SEOUL, March 18, 2023 (BSS/AFP) - South Korea will fully implement a key
military intelligence-sharing pact with Japan, a defence ministry official
told AFP on Saturday, as the two countries move to thaw long-frozen relations
and renew diplomacy to counter Pyongyang.
At a fence-mending summit on Thursday, the neighbours agreed to turn the page
on a bitter dispute over Japan's use of war-time forced labour.
South Korean President Yoon Suk Yeol, who has been keen to end the spat and
present a united front against the nuclear-armed North, had flown to Japan to
meet Prime Minister Fumio Kishida, the first such summit in 12 years.
According to a pool report, Yoon told Kishida he wanted a "complete
normalisation" of a 2016 military agreement called the General Security of
Military Information Agreement (GSOMIA), which enables the two US allies to
share military secrets, particularly over Pyongyang's nuclear and missile
Following the summit, South Korea's foreign ministry was asked "to proceed
with the needed measures to normalise the agreement," said a defence ministry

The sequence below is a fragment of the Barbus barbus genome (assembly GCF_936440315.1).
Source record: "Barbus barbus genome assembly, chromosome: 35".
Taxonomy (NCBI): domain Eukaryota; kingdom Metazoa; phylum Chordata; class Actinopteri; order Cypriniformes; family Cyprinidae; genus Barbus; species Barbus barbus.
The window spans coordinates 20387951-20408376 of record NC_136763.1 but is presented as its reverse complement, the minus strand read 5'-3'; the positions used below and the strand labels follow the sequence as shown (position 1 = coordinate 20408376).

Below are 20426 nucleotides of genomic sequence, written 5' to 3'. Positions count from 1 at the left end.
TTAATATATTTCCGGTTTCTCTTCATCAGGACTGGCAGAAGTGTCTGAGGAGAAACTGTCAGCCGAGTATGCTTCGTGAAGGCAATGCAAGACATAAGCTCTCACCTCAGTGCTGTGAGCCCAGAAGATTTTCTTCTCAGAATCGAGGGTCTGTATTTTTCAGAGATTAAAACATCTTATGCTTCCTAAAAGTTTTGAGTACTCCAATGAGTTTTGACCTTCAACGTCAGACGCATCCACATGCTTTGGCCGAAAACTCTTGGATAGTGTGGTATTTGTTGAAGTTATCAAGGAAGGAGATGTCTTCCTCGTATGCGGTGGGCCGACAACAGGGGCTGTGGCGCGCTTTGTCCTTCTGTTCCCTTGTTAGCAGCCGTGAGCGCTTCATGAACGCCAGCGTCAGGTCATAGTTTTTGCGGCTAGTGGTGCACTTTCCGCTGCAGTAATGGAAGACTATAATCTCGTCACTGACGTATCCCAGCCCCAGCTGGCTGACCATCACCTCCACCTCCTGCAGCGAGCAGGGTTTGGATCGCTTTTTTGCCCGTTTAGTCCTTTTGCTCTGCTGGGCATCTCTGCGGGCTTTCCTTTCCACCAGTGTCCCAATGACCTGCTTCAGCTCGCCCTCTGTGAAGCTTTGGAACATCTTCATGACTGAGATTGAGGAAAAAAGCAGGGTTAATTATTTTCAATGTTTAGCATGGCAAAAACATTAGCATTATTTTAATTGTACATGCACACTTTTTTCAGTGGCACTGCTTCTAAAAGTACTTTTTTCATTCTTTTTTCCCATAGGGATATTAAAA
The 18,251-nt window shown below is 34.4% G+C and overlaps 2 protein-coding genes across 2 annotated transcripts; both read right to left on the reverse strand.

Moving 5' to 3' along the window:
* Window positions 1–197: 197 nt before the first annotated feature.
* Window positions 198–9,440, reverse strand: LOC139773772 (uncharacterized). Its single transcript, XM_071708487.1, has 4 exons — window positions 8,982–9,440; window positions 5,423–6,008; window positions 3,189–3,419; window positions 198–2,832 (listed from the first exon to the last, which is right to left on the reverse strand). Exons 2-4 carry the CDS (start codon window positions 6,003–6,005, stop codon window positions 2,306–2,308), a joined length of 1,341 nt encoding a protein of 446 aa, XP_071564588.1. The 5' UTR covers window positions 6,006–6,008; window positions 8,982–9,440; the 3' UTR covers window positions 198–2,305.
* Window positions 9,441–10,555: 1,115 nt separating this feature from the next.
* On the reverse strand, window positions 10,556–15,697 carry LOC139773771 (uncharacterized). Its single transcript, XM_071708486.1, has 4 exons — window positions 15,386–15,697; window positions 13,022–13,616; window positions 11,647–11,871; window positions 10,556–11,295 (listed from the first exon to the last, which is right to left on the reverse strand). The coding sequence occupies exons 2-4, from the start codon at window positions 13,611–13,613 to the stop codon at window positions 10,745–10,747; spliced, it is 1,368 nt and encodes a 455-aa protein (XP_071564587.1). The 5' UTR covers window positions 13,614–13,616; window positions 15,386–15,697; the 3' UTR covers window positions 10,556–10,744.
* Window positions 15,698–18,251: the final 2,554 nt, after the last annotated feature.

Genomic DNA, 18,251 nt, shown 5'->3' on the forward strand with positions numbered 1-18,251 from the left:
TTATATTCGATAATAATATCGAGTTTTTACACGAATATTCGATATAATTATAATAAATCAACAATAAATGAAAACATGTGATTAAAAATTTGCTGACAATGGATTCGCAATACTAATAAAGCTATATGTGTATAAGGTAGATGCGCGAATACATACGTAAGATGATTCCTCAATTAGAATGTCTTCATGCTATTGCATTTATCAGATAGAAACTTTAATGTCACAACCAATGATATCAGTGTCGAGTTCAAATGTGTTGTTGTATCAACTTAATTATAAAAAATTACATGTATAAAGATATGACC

official, who declined to be named.
The foreign ministry is expected to send a formal letter to its Japanese
counterpart soon, the official added.
Seoul had threatened to scrap GSOMIA in 2019 as relations with Tokyo soured
over trade disputes and a historical row stemming from Japan's 35-year
colonial rule over the peninsula.
In response, an alarmed United States said that calling off the pact would
only benefit North Korea and China.
Hours before it was set to expire, South Korea agreed to extend GSOMIA
"conditionally", but warned it could be "terminated" at any moment.
Confronted with Pyongyang's growing aggression and flurry of missile tests,
the neighbours have increasingly sought to bury the hatchet.
The increasing security challenge was thrown into sharp relief just before
Yoon's arrival in Tokyo on Thursday as North Korea test-fired what it said
was an intercontinental ballistic missile.
Last year, Pyongyang declared itself an "irreversible" nuclear power, and
recently leader Kim Jong Un called for an "exponential" increase in weapons